Federal Environment Minister Steffi Lemke said: “It is more urgent than ever before to become independent of imports of fossil fuels and take climate action. Only with determined action on both accounts can we master the necessary adaptation to the climate crisis. The massive-scale expansion of renewable energies and the required adaptation of society, infrastructure and ecosystems is a grand challenge of the future. The Federal Government is taking resolute action on climate change adaptation. Our precautionary adaptation strategy will set clear targets and the Climate Change Act will provide a firm legal framework. Cities and municipalities will receive our support in their efforts in the form of expert advice, funding for local adaptation manager posts and funding for innovative projects and climate change adaptation in community-based services. The Immediate Action Programme for Climate Adaptation will add to the portfolio of existing measures. In addition to that, we are working towards lasting financing of climate change adaptation.”
Dirk Messner, President of the German Environment Agency (UBA), said: “The IPCC and our own analyses in Germany point out that climate change can impair the sources of livelihood of future generations in particular. In Germany, this affects all areas of life, especially in the event of strong climate change. This is very unsettling, which is why we must take swift, resolute climate action and implement climate change adaptation measures. The IPCC’s new report does however give reason to be hopeful: adaptation measures are increasingly being implemented worldwide and are most effective when carefully planned and in tune with the regional and local situation. In many regions of the world, including here in Germany, adaptation measures are already showing effect, for example more green spaces in cities or the restoration of rivers and streams to minimize flood damage. It is important that we take climate risks into account in all decisions concerning our future.”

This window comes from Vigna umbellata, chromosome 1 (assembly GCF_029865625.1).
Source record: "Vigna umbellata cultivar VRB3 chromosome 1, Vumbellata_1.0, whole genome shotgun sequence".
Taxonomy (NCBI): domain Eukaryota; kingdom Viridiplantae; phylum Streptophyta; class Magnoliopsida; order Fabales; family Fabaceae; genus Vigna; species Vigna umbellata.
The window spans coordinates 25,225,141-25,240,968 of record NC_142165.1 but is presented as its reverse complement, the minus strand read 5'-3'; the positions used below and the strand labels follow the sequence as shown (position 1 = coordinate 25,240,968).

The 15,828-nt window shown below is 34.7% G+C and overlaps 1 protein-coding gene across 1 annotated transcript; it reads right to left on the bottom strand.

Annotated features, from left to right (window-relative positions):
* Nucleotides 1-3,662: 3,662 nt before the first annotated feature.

The current IPCC report describes the consequences of the climate crisis in detail. Massive consequences are already visible in every region of the world and CO₂ emissions continue to rise worldwide. The impact of the climate crisis will affect people and ecosystems even if we take resolute new measures and limit warming to 1.5 °C. The catastrophic flooding in Germany in July 2021 cost some 180 people’s lives and caused immense damage to buildings and infrastructure which will take years to restore. Heavy rainfall and flooding are likely to become much more frequent in Germany, in particular in the event of severe climate change. These extreme weather events and the hot dry summers of recent years were mere harbingers of what is to come. The frequency and intensity of heat waves will increase. It will put stress on people in cities in particular and poses a serious threat to health.
The IPCC says that in addition to the dramatic evident effects there will be other subtle but nonetheless serious changes. This is also confirmed by the Climate Impact and Risk Assessment for Germany presented last summer. It said that ecosystems already under pressure are particularly sensitive to climate change, for example soil and forests, oceans, rivers and lakes. They are all under threat from drought, heavy rainfall and the steady rise in temperature. New pests and plant diseases are emerging and deteriorating water quality. Plants and animals are only able to adapt to a changed environment very slowly. Species loss is considerably accelerated by more rapid warming, making biodiversity another major loser in the climate crisis.